DNA database lottery in England and Wales 'should end'
Police forces should treat all requests from innocent people who want their DNA removed from the national database in the same way, a senior officer said.
Currently chief constables in England and Wales can choose to remove data taken from people who were illegally arrested or mistakenly held.
But campaign groups have found that some forces removed many records while others removed none at all.
West Midlands chief constable Chris Sims said it was time for consistency.
The announcement came after coalition government pledged to make changes to the way DNA is collected and handled by the police.
Mr Sims told the Association of Chief Police Officers (Acpo) national conference in Manchester that the body would write to every police chief to highlight existing legislation on the issue.
Mr Sims, Acpo's national lead on forensics, said he would contact senior colleagues within weeks so they could ensure they knew the standard procedures for these "exceptional cases".
He said police anticipated a change in the law and said: "The old legislation was loosely drawn and chief constables are interpreting it on their own terms.
"What I will be doing is, in support of legislation we believe is coming, we will be using the letter to try and generate a level playing field in which decision making operates.
"It is not a radical change of policy, it is making sure it is being implemented in a reasonable consistent way.
"It is not surprising that anything that is wholly based on discretion will not operate consistently because you will run up against different views by different people."
Dylan Sharpe, of campaign group Big Brother Watch, said it was "about time" that innocent people were able to have their removal requests listened to.
"The previous system was a mess, but the simple fact is that no innocent person should be on the database without their consent.
"The government and police should stop holding our DNA to ransom and delete the innocent profiles from the database immediately," he said.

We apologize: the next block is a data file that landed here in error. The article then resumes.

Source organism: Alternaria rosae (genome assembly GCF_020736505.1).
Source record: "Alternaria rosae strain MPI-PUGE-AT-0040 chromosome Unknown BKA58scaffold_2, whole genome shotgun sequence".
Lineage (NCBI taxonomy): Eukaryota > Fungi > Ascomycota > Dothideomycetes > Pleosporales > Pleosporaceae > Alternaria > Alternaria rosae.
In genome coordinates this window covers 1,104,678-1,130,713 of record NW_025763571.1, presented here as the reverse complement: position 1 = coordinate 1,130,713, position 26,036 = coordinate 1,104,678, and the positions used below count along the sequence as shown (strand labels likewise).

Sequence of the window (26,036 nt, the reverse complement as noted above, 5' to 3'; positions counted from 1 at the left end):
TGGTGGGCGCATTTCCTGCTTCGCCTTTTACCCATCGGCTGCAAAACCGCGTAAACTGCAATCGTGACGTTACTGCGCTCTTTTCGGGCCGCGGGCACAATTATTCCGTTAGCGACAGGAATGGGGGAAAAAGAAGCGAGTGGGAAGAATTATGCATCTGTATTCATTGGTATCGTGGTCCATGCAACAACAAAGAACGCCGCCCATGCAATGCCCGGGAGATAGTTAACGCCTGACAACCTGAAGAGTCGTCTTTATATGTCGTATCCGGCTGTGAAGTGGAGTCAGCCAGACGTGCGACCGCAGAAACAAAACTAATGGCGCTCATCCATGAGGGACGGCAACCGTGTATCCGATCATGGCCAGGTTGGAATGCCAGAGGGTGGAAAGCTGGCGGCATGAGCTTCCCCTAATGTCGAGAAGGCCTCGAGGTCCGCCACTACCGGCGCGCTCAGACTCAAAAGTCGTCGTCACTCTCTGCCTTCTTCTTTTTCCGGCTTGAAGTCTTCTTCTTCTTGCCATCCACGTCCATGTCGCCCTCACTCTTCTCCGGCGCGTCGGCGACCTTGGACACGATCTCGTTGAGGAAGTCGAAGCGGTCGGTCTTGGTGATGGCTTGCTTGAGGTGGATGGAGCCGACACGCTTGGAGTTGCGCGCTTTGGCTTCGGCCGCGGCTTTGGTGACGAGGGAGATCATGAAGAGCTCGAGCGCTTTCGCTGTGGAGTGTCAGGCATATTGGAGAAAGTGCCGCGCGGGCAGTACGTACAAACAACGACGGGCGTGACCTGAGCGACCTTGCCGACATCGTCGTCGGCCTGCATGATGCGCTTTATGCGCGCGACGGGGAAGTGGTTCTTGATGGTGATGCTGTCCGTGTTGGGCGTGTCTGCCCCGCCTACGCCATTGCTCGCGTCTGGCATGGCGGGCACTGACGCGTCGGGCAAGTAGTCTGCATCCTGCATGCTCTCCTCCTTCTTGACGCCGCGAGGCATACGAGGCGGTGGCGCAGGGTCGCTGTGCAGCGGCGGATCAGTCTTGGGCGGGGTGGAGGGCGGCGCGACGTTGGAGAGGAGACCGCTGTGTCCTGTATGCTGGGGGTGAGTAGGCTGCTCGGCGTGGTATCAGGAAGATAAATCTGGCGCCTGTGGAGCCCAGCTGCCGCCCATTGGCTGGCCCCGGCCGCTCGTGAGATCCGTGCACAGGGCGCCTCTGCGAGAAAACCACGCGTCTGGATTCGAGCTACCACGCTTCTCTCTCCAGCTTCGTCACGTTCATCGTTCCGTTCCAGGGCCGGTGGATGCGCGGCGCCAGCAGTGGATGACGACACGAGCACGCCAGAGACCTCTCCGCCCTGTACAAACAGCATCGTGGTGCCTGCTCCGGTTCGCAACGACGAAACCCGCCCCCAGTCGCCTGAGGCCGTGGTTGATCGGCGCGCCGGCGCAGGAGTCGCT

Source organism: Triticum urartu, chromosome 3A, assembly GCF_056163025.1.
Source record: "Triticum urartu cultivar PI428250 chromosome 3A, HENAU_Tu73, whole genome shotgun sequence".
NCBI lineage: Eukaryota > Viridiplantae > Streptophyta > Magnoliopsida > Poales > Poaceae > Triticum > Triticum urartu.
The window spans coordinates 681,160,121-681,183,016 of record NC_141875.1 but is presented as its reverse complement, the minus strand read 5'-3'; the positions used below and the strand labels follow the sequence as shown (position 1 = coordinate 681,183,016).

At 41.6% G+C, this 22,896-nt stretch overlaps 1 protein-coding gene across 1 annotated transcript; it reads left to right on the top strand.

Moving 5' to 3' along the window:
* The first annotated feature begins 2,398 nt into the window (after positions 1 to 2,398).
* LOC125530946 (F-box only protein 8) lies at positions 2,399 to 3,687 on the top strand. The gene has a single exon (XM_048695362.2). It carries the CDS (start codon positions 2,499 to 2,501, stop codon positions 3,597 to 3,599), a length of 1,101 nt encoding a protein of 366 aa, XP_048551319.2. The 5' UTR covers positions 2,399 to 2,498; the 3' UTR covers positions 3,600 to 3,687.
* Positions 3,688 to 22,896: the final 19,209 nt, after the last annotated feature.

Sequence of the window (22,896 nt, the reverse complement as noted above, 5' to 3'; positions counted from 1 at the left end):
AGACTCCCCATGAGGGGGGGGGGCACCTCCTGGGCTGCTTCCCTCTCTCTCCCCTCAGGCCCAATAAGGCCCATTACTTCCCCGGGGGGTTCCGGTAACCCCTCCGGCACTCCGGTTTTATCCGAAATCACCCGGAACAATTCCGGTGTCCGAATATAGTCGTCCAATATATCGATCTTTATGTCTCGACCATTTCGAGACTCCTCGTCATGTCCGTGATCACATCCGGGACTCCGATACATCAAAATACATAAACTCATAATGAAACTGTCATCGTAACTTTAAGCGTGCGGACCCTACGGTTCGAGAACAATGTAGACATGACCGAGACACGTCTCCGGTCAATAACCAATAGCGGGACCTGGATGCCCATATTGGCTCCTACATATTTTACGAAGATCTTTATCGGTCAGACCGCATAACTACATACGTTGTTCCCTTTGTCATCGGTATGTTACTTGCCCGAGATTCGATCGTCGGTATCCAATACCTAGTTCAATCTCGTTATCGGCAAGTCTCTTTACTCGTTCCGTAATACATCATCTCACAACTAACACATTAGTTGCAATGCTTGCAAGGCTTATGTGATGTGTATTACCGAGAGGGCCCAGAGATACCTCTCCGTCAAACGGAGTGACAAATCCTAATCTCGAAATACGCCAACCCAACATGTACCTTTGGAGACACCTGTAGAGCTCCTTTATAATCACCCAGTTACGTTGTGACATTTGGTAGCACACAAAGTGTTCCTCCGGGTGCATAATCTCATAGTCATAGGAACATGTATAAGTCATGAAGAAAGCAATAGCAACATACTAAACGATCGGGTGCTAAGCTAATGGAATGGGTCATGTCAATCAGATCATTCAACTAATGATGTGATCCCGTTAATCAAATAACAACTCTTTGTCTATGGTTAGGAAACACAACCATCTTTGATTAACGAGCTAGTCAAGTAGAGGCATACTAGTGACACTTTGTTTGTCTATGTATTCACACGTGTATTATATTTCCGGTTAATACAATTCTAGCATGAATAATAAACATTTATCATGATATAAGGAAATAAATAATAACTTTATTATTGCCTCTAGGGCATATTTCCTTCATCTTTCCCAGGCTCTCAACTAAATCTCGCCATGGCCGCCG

'Going too far'
At the same Acpo conference, Shadow home secretary Alan Johnson accused the coalition government of "creeping complacency" in the face of the threat of terrorism.
He cautioned against removing people from the DNA database and said: "People talk about a creeping complacency in respect of civil liberties, there is also a creeping complacency about the dangers of terrorism.
"If that creeping complacency is taken too far and the government do what they set out to do, it would be taking it too far and it would lead to our citizens not being protected."
Campaigners, including Immigration Minister Damian Green when in opposition, had called for police to remove the profiles of innocent people from the database.
There are believed to be approximately one million such records.
Mr Green managed to reclaim his own DNA from the Metropolitan Police following his arrest in 2008 - as part of an inquiry into Home Office leaks - and subsequent release.
He led an online petition, Return My DNA, to encourage others to have their profiles deleted and called for a system similar to that in Scotland.
There, most DNA profiles must be destroyed if the individual is neither charged nor convicted, unless the suspect was prosecuted for a violent or sexual offence.
Research published by the Conservatives in December 2009 found that South Yorkshire and Wiltshire were most likely to remove a profile following a request,
Forces that refused to remove the DNA profiles of any of applicants at the time of the Freedom of Information request. were Nottingham, Dyfed Powys, Cambridgeshire, City of London, Humberside and Gloucestershire.
In 2008 the European Court of Human Rights ruled that the DNA records of people who had not been charged or convicted cannot be held indefinitely.